Creating stability this school year

The back-to-school season is always full of excitement, which naturally brings with it some anxiety. This year, additional uncertainties may have your child feeling more apprehensive about the transition than usual. And as a parent, it’s difficult to not have control over all aspects of what the future might hold. However, there are still a few simple ways you can create a feeling of stability that will last throughout this school year.

Build routines you can stick to

Having a consistent structure to daily life is helpful for your whole family! Your child will feel more comfortable knowing what to expect each day—plus, when your expectations have been clearly built over time, it will be easier for your child to meet them.

The key to building routines that last is to make sure they truly work for your unique family. To get started, take some time to think through each family member’s preferences and needs, and envision what an ideal day would look like. Then, work together to create a daily schedule that fits that vision. You can start small with just a few consistent items, and slowly build toward a full routine. Remember to check in periodically on how the routine has been going, and make adjustments as needed so that it’s truly working for everyone.

If your child is in third grade or above, they may be ready to keep track of their own daily schedule. This will help them build time-management skills, while helping you out, too! To support them, check out helpful resources like a My Day worksheet, weekly plan, chore chart, or this fun chalk checklist.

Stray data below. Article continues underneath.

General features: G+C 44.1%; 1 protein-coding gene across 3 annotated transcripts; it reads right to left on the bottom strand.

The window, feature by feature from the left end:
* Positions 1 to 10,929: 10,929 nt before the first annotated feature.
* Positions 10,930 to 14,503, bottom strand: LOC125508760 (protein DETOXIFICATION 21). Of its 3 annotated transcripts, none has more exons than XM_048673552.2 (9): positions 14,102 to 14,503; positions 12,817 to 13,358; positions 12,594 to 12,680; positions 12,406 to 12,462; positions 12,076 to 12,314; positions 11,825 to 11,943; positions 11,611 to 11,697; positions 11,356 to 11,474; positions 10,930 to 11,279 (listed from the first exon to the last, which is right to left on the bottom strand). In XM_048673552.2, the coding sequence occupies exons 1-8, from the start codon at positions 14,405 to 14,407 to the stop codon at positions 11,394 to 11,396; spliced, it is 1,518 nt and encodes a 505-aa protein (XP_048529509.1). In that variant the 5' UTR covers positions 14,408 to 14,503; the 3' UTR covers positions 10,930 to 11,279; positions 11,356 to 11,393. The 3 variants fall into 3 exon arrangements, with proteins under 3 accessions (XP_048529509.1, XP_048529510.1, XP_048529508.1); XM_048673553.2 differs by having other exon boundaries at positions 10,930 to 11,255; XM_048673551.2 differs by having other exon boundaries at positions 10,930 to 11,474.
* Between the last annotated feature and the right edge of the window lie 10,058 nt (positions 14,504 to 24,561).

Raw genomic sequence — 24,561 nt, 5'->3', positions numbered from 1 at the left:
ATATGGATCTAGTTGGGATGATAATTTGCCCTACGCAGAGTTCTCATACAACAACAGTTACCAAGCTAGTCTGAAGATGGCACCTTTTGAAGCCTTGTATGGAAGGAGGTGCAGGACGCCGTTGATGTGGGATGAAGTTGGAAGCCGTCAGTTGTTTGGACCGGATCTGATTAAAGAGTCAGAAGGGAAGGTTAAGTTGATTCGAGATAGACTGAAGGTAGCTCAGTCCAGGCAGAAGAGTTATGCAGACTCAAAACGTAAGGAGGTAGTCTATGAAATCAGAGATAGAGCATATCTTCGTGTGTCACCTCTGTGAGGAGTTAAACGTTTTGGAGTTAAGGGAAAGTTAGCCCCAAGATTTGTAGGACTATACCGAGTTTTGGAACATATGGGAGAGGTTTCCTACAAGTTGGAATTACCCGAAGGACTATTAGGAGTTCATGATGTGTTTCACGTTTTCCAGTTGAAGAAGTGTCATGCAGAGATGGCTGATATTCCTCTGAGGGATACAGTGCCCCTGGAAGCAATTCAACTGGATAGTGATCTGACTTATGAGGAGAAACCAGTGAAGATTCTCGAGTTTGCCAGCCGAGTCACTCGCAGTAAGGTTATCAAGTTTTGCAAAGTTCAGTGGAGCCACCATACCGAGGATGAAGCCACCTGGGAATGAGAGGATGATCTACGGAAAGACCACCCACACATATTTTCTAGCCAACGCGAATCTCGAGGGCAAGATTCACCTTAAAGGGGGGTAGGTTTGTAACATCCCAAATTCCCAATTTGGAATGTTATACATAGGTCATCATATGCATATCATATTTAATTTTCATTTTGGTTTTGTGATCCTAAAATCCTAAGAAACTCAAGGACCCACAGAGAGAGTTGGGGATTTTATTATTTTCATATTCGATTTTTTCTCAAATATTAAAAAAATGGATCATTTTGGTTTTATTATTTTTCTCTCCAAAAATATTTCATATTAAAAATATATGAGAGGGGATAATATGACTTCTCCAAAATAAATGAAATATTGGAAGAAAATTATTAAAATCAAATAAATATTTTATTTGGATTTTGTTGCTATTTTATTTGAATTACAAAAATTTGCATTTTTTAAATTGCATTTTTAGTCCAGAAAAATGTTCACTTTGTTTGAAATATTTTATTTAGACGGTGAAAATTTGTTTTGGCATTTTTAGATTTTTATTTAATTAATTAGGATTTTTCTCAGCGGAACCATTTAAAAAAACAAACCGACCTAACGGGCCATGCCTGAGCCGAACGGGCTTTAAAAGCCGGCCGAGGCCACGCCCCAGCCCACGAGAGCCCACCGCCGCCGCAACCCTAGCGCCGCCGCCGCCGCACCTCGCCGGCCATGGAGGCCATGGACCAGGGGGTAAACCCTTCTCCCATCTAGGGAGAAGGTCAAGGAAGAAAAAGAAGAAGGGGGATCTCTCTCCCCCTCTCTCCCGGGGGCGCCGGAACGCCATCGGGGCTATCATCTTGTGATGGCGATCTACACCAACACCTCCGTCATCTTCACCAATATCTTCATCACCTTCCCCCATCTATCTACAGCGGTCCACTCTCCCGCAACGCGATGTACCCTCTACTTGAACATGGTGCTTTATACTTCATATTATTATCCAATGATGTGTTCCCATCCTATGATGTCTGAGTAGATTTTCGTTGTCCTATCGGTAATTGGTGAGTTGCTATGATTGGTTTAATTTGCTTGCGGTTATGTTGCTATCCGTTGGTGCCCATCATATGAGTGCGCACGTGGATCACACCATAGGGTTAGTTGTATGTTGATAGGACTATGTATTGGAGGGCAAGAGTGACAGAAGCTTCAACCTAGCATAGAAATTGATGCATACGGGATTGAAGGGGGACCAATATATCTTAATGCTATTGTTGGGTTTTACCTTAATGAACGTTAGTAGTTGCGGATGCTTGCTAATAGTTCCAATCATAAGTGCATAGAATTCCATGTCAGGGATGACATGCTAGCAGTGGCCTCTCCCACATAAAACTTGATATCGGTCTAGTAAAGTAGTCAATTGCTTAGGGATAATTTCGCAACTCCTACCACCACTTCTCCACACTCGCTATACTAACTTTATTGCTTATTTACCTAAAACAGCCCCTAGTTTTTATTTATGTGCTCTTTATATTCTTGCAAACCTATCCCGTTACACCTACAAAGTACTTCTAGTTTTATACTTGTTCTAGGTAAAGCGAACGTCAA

Discuss feelings as a family

Carve out some time each day specifically to talk about emotions. Check in with your child about how they’re feeling, and talk through any negative emotions they may be having.  And to  help your child build a habit of positive thinking, have them pick out one good thing that happened each day and describe why they liked it. 

Encouraging your child to reflect on their own emotions, while providing a supportive space to share them, will help them get in touch with how they’re feeling. And even if it’s only for five minutes, that focused personal time will be extremely helpful in the long run. 

Support your child’s social-emotional growth

There are many different ways to support your child’s social-emotional development at home. You can create fun craft-based activities like a gratitude jar, a calm-down bottle, or an internal weather report. Or, try some yoga poses and practice mindful listening. Check out the full library of social-emotional resources at, and choose a few activities that your child will love.